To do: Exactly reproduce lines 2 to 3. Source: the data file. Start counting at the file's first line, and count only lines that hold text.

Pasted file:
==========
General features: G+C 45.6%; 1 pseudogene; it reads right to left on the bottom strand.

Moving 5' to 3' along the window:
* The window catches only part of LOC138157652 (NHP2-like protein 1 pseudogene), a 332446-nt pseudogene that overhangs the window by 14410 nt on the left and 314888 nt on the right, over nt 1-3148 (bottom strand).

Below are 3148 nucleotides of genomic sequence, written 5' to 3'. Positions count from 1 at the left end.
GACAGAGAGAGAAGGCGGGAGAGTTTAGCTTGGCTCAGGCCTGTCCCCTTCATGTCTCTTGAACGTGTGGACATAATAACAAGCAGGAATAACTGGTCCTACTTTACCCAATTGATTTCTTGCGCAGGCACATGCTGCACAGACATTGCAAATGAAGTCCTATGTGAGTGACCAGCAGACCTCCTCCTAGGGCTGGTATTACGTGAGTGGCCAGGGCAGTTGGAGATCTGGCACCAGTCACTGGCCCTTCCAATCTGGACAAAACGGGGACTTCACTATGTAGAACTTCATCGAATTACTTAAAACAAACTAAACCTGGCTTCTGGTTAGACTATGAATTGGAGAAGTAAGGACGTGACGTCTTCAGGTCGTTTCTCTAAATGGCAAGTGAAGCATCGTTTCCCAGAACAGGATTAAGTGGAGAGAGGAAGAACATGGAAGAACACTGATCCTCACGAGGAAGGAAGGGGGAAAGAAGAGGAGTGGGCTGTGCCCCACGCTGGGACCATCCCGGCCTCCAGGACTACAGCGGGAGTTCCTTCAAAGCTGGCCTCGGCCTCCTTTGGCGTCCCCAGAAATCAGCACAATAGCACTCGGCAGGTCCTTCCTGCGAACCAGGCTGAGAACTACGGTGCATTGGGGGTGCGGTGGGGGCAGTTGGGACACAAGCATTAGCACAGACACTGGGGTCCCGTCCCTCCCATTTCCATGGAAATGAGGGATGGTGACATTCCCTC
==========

Moving 5' to 3' along the window:
* The window catches only part of LOC138157652 (NHP2-like protein 1 pseudogene), a 332446-nt pseudogene that overhangs the window by 14410 nt on the left and 314888 nt on the right, over nt 1-3148 (bottom strand).